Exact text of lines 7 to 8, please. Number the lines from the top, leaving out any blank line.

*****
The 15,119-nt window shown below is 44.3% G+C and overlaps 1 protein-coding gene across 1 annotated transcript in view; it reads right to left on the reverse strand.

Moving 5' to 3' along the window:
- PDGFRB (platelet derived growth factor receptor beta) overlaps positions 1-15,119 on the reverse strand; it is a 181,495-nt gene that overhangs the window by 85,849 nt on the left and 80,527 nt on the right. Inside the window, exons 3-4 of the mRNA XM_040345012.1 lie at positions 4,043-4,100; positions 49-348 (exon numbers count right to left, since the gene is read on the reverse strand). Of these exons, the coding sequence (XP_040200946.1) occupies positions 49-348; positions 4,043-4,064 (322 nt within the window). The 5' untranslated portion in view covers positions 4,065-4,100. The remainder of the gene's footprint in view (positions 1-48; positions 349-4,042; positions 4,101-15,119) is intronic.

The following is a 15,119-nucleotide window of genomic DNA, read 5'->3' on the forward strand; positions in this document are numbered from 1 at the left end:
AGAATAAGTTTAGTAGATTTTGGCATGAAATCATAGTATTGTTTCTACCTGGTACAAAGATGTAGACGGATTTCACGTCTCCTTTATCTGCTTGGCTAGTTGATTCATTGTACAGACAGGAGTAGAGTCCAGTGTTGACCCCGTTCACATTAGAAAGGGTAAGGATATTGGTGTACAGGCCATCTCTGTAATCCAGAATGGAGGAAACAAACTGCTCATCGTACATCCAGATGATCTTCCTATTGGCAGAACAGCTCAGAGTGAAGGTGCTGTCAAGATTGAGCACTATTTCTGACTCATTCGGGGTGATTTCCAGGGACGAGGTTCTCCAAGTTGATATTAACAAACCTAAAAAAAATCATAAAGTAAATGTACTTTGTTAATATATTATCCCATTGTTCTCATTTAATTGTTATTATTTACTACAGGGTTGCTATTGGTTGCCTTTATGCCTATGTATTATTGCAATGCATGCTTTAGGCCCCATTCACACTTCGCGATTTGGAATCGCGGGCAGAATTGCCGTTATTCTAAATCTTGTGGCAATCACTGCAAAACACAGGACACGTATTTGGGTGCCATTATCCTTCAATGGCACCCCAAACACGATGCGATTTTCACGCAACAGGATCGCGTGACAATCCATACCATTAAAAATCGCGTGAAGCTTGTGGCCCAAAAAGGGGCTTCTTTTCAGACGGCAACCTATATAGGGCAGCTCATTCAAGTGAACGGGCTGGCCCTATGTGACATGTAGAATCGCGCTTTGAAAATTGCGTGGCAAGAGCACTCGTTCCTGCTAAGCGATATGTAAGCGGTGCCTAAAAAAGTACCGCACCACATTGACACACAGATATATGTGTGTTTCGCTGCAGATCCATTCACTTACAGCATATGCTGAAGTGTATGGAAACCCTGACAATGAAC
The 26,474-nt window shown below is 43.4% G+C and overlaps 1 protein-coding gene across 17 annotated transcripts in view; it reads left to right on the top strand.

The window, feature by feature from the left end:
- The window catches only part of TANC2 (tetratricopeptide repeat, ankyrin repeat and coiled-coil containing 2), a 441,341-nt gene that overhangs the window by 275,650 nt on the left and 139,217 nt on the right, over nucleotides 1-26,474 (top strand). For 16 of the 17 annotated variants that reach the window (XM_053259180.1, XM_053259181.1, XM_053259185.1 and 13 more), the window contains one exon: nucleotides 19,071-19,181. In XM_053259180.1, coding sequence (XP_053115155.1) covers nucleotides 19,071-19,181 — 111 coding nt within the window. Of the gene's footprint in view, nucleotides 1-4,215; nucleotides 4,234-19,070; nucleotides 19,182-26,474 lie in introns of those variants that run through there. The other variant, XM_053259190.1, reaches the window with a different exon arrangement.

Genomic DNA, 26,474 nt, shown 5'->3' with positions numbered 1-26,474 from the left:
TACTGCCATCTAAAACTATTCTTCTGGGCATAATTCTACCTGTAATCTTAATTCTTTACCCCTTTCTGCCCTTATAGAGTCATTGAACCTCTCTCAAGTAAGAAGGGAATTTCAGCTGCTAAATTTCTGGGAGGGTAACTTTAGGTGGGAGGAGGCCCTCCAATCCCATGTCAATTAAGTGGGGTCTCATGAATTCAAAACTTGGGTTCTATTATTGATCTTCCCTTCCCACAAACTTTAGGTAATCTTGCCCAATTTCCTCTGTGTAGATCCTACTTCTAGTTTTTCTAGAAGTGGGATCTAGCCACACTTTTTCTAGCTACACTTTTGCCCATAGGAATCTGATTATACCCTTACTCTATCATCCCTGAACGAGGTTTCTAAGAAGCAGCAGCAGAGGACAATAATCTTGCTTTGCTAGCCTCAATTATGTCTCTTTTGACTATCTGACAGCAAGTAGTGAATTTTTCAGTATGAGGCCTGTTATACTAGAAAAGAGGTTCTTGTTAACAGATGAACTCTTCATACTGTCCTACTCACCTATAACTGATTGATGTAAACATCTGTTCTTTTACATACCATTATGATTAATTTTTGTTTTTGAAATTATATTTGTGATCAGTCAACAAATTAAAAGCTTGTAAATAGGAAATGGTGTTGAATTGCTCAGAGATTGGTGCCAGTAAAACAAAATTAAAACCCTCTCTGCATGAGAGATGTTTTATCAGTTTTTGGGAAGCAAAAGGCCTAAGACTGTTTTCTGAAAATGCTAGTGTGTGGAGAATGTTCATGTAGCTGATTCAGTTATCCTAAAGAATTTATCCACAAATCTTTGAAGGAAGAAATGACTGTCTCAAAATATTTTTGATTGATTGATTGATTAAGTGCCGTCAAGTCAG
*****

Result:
The window, feature by feature from the left end:
- The window catches only part of TANC2 (tetratricopeptide repeat, ankyrin repeat and coiled-coil containing 2), a 441,341-nt gene that overhangs the window by 275,650 nt on the left and 139,217 nt on the right, over nucleotides 1-26,474 (top strand). For 16 of the 17 annotated variants that reach the window (XM_053259180.1, XM_053259181.1, XM_053259185.1 and 13 more), the window contains one exon: nucleotides 19,071-19,181. In XM_053259180.1, coding sequence (XP_053115155.1) covers nucleotides 19,071-19,181 — 111 coding nt within the window. Of the gene's footprint in view, nucleotides 1-4,215; nucleotides 4,234-19,070; nucleotides 19,182-26,474 lie in introns of those variants that run through there. The other variant, XM_053259190.1, reaches the window with a different exon arrangement.